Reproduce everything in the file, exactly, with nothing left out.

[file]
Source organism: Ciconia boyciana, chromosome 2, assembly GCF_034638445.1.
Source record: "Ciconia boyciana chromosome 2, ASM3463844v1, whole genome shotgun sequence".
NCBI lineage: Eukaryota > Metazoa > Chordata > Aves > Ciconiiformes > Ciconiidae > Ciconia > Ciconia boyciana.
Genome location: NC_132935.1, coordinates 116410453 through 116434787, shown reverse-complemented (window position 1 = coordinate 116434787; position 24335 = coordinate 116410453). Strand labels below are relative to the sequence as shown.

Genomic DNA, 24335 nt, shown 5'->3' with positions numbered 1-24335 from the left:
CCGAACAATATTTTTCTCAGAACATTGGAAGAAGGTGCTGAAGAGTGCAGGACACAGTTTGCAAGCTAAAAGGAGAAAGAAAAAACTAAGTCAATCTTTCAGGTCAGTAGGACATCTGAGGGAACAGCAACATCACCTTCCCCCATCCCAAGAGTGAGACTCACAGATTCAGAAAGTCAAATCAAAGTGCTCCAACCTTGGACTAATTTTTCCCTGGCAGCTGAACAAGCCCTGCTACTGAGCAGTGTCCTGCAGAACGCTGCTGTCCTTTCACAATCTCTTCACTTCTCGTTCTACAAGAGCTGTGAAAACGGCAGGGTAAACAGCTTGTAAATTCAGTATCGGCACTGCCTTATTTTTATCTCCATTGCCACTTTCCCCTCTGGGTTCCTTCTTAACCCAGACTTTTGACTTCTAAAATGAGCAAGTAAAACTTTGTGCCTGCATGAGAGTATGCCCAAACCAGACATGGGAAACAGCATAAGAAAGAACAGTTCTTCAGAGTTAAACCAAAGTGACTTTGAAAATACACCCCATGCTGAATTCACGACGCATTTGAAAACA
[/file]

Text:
Source organism: Ciconia boyciana, chromosome 2, assembly GCF_034638445.1.
Source record: "Ciconia boyciana chromosome 2, ASM3463844v1, whole genome shotgun sequence".
NCBI lineage: Eukaryota > Metazoa > Chordata > Aves > Ciconiiformes > Ciconiidae > Ciconia > Ciconia boyciana.
Genome location: NC_132935.1, coordinates 116410453 through 116434787, shown reverse-complemented (window position 1 = coordinate 116434787; position 24335 = coordinate 116410453). Strand labels below are relative to the sequence as shown.

Genomic DNA, 24335 nt, shown 5'->3' with positions numbered 1-24335 from the left:
CCGAACAATATTTTTCTCAGAACATTGGAAGAAGGTGCTGAAGAGTGCAGGACACAGTTTGCAAGCTAAAAGGAGAAAGAAAAAACTAAGTCAATCTTTCAGGTCAGTAGGACATCTGAGGGAACAGCAACATCACCTTCCCCCATCCCAAGAGTGAGACTCACAGATTCAGAAAGTCAAATCAAAGTGCTCCAACCTTGGACTAATTTTTCCCTGGCAGCTGAACAAGCCCTGCTACTGAGCAGTGTCCTGCAGAACGCTGCTGTCCTTTCACAATCTCTTCACTTCTCGTTCTACAAGAGCTGTGAAAACGGCAGGGTAAACAGCTTGTAAATTCAGTATCGGCACTGCCTTATTTTTATCTCCATTGCCACTTTCCCCTCTGGGTTCCTTCTTAACCCAGACTTTTGACTTCTAAAATGAGCAAGTAAAACTTTGTGCCTGCATGAGAGTATGCCCAAACCAGACATGGGAAACAGCATAAGAAAGAACAGTTCTTCAGAGTTAAACCAAAGTGACTTTGAAAATACACCCCATGCTGAATTCACGACGCATTTGAAAACA